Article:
At the same time as the exchange rate was lowered, the practice of unlimited credit came under severe strain. More and more merchants demanded immediate payment. Call it the prospector's code or a backwoods style of trading, but the old order was being forced to change. The unwillingness of outside suppliers and manufacturers to make allowances for what they undoubtedly considered to be an outdated frontier system is fully understandable. By 1904 most controlling firms in Dawson were responding to this pressure by insisting on cash payments, even from their most trusted customers.56 Up until that time, some 70 per cent of Klondike miners had been given credit for eight months, paying up with the results of spring cleanup.
The cash-on-the-spot demand was more than a bluff on the part of the large companies, but at the same time they could not deny that the credit tradition was still, for many miners, a way of survival. Both the use of gold dust and the extension of credit continued to a certain extent. Generally speaking, long credit and gold dust payments remained as regular practice only with the general merchants on the creeks whose clientele was still almost entirely composed of mine workers and whose methods continued to vary little from the acknowledged frontier traditions.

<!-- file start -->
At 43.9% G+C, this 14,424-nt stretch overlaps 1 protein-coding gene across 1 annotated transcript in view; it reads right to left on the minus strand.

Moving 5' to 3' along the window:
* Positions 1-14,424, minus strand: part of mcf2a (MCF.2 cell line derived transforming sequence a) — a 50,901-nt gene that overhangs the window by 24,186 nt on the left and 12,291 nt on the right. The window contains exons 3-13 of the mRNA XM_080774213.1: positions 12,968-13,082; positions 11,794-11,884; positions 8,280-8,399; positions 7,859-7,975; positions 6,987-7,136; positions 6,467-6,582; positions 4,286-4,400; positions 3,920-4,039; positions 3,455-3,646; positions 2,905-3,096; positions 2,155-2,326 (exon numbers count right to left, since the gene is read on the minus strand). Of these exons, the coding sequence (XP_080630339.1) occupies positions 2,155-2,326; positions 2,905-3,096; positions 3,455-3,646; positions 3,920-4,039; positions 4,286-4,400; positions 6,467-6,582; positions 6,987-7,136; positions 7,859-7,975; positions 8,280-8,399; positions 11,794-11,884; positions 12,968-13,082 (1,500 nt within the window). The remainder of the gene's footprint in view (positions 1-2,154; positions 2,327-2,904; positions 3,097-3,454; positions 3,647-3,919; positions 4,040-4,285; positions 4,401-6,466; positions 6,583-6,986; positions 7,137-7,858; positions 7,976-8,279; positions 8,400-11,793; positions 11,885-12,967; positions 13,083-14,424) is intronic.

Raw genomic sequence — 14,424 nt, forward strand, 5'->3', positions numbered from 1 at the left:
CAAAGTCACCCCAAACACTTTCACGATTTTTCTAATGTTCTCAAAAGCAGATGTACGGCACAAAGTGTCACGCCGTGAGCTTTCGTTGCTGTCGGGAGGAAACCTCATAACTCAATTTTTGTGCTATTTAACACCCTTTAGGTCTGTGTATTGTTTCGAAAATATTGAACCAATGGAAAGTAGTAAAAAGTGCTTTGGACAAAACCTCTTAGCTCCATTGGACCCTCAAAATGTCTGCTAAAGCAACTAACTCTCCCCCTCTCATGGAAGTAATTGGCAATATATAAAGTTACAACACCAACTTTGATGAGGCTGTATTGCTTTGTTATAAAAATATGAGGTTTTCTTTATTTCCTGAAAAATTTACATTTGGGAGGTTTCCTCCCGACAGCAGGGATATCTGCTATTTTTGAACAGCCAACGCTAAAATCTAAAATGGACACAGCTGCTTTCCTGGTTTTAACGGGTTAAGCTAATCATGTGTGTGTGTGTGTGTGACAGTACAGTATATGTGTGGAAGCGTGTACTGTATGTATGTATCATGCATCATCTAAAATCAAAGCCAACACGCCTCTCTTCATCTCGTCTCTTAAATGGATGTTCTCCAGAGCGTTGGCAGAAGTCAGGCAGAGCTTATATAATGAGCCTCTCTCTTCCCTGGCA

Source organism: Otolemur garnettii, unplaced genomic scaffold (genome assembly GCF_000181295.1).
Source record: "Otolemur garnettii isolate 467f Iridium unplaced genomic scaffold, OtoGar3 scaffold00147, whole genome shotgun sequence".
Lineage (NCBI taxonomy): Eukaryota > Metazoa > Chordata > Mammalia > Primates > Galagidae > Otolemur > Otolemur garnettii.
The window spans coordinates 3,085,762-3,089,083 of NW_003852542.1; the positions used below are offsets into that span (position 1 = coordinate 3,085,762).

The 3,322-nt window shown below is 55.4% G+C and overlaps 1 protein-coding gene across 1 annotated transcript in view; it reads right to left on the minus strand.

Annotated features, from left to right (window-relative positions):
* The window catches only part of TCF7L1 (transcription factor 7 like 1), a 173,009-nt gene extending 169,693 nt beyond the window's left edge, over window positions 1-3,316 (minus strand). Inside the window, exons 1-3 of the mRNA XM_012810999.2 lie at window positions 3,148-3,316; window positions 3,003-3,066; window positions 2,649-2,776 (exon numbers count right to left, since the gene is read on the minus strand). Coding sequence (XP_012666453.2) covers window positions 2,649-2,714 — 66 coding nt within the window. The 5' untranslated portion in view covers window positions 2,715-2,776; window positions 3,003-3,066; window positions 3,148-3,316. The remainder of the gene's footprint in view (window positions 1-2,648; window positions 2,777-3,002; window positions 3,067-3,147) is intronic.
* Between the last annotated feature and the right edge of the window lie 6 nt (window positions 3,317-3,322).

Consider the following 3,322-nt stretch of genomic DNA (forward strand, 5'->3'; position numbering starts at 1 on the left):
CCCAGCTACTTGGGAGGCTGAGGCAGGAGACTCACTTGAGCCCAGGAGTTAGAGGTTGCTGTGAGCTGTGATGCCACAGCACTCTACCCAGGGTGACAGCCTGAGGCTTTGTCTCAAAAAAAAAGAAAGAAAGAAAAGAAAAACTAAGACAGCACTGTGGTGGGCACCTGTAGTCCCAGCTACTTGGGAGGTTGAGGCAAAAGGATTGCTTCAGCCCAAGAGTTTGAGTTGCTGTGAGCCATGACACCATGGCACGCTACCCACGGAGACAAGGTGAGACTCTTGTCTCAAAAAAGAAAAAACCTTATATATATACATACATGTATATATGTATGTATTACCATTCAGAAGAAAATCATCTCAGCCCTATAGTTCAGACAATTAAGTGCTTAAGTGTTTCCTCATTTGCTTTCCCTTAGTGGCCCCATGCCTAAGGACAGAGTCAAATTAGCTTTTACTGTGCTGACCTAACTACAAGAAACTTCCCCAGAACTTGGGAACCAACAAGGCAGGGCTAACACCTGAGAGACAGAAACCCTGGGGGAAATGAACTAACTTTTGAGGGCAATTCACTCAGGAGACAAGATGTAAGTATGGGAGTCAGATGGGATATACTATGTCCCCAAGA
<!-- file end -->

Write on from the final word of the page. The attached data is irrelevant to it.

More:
Lowering the exchange rate had the immediate effect of stirring up the long-simmering complaints against unduly high prices. On this issue the Dawson Daily News jumped to the defence of the consumer.57 Like landowners and their own arch-enemy, the WPYR, merchants were (according to the editor) guilty of failing to scale down their prices in keeping with the post-boom pattern of economic belt-tightening. Little wonder, he exclaimed, that clubs were being formed to send outside for supplies.
During this period the T. Eaton Company began to make in-roads in the Yukon Territory. Although the exact date on which Eaton's catalogue first crossed the Chilkoot is neither known nor celebrated, its arrival in the north marked the beginning of a long-lived association between the Dawsonite and the Dream Book. Since that time, loyalty to local merchants has been carefully weighed against the advantage of sending outside for goods.
Much of the general ill-will felt toward the Dawson merchants and their position on the monetary question should more accurately have been directed toward the Board of Trade, the official voice of the business community, including transport, mercantile, banking and real estate interests. Organized in September 1899,58 the board played an especially active role before the incorporation of Dawson. During that time it was an important lobby to the Yukon Council on such matters as city improvements. Memorials from the board and reports from its various members form a substantial portion of Lord Minto's Yukon correspondence.59 The successive slates of the board's executive position over the years 1899-1903 were filled by a well-balanced sample of company directors, real estate brokers and bank managers.60 The actual impulse needed to deal effectively with the trade dust problem had come from this body.